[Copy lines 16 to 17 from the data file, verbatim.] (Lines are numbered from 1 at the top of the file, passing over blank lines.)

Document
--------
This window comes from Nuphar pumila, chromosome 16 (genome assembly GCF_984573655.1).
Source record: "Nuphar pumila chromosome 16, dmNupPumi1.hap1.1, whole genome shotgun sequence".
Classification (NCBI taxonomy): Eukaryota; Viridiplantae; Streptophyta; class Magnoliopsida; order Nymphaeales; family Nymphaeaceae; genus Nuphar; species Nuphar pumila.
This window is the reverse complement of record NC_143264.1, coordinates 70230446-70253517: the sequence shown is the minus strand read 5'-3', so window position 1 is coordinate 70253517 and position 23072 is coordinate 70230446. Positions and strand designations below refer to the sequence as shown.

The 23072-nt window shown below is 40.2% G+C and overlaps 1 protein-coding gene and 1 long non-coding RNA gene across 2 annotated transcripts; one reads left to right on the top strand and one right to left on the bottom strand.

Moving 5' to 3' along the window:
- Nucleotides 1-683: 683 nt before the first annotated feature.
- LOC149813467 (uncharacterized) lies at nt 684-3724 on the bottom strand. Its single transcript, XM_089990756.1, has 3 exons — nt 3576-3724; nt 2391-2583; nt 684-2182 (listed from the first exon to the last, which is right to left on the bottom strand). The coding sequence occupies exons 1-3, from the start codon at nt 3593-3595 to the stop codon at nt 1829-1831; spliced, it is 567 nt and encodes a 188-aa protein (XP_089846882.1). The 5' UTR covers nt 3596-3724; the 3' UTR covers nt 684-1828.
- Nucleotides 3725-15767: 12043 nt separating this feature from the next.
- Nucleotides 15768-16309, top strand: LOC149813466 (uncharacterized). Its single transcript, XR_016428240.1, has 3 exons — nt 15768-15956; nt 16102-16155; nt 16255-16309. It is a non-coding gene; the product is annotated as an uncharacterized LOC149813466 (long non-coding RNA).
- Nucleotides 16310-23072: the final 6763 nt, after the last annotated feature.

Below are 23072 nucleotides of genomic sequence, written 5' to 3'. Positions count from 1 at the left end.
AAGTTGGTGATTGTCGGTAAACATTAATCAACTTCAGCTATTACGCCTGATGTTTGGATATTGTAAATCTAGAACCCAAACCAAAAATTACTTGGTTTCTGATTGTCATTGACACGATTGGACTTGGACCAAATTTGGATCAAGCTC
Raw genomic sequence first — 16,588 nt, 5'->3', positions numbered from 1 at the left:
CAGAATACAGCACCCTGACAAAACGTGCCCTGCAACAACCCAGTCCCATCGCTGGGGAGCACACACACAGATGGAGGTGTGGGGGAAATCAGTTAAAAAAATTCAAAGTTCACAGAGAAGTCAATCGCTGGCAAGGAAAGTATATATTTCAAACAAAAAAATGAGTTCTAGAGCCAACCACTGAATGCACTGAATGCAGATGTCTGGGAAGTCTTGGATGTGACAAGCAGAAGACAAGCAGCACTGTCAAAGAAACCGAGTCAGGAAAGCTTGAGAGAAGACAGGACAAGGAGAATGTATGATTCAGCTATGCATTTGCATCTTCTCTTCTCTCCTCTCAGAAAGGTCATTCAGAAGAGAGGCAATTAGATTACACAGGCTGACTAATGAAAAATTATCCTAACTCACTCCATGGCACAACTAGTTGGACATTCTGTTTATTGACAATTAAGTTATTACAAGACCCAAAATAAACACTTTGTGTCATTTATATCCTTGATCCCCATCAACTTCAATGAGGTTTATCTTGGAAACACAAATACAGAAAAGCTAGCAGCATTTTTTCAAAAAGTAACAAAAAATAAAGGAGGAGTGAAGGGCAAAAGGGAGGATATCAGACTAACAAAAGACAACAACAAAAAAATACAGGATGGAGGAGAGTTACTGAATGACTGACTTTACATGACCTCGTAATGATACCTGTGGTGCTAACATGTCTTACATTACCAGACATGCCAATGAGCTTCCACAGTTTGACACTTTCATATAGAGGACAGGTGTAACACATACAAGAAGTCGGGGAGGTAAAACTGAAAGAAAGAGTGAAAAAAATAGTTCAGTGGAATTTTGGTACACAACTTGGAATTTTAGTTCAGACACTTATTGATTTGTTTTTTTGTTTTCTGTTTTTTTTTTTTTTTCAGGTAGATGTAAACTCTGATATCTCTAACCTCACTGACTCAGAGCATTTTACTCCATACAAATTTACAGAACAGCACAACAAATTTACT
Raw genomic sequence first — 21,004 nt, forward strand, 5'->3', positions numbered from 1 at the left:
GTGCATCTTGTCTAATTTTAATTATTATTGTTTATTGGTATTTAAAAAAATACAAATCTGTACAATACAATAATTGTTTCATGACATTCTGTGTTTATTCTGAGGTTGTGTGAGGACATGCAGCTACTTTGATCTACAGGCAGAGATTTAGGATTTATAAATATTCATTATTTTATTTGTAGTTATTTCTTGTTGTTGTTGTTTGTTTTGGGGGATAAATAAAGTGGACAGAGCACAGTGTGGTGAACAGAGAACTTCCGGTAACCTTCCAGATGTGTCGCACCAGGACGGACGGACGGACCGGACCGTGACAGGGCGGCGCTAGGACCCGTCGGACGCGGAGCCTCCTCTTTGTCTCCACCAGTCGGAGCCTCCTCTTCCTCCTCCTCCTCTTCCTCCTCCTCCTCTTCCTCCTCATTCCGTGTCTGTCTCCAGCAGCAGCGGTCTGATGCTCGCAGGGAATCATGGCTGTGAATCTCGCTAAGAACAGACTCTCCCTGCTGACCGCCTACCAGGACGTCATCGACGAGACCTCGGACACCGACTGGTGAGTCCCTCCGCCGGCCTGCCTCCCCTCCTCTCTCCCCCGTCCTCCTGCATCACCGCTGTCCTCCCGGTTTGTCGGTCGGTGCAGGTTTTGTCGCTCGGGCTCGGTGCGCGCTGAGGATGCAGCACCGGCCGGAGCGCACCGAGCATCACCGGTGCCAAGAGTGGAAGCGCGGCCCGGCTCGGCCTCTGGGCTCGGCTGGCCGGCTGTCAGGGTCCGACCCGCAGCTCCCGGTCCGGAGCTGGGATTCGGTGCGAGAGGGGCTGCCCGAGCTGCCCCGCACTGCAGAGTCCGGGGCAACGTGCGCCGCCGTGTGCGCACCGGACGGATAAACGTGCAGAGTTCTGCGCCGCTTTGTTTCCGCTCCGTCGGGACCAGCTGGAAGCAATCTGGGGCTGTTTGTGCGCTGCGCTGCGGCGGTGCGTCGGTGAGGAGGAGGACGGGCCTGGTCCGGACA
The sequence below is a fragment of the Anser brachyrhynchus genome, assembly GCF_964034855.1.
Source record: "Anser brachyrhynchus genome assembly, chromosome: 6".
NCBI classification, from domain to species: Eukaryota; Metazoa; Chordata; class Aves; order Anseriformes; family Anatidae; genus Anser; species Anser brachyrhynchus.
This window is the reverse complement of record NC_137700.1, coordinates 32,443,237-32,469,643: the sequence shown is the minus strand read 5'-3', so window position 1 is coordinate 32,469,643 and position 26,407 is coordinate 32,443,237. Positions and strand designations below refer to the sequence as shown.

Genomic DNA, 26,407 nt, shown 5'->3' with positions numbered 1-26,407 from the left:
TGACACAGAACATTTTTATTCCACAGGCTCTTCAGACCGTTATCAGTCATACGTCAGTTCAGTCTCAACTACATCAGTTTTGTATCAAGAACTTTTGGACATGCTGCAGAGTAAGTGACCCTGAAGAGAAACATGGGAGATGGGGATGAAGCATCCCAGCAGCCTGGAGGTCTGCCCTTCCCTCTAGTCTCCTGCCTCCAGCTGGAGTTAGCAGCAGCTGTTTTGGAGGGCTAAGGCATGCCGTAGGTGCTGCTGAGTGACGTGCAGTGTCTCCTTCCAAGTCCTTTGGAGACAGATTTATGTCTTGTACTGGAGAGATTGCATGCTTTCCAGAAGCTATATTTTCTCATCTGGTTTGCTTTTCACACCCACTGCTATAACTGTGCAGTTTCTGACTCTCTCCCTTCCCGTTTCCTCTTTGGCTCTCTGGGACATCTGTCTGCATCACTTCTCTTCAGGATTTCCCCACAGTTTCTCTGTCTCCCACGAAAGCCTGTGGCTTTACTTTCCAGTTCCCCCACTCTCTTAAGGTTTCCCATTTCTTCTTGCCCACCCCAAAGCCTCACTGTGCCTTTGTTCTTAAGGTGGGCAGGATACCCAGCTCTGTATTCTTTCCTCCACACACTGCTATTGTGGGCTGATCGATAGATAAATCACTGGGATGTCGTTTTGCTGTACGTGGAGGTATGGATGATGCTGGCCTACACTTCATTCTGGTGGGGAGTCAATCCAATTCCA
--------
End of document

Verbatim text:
Raw genomic sequence first — 21,004 nt, forward strand, 5'->3', positions numbered from 1 at the left:
GTGCATCTTGTCTAATTTTAATTATTATTGTTTATTGGTATTTAAAAAAATACAAATCTGTACAATACAATAATTGTTTCATGACATTCTGTGTTTATTCTGAGGTTGTGTGAGGACATGCAGCTACTTTGATCTACAGGCAGAGATTTAGGATTTATAAATATTCATTATTTTATTTGTAGTTATTTCTTGTTGTTGTTGTTTGTTTTGGGGGATAAATAAAGTGGACAGAGCACAGTGTGGTGAACAGAGAACTTCCGGTAACCTTCCAGATGTGTCGCACCAGGACGGACGGACGGACCGGACCGTGACAGGGCGGCGCTAGGACCCGTCGGACGCGGAGCCTCCTCTTTGTCTCCACCAGTCGGAGCCTCCTCTTCCTCCTCCTCCTCTTCCTCCTCCTCCTCTTCCTCCTCATTCCGTGTCTGTCTCCAGCAGCAGCGGTCTGATGCTCGCAGGGAATCATGGCTGTGAATCTCGCTAAGAACAGACTCTCCCTGCTGACCGCCTACCAGGACGTCATCGACGAGACCTCGGACACCGACTGGTGAGTCCCTCCGCCGGCCTGCCTCCCCTCCTCTCTCCCCCGTCCTCCTGCATCACCGCTGTCCTCCCGGTTTGTCGGTCGGTGCAGGTTTTGTCGCTCGGGCTCGGTGCGCGCTGAGGATGCAGCACCGGCCGGAGCGCACCGAGCATCACCGGTGCCAAGAGTGGAAGCGCGGCCCGGCTCGGCCTCTGGGCTCGGCTGGCCGGCTGTCAGGGTCCGACCCGCAGCTCCCGGTCCGGAGCTGGGATTCGGTGCGAGAGGGGCTGCCCGAGCTGCCCCGCACTGCAGAGTCCGGGGCAACGTGCGCCGCCGTGTGCGCACCGGACGGATAAACGTGCAGAGTTCTGCGCCGCTTTGTTTCCGCTCCGTCGGGACCAGCTGGAAGCAATCTGGGGCTGTTTGTGCGCTGCGCTGCGGCGGTGCGTCGGTGAGGAGGAGGACGGGCCTGGTCCGGACA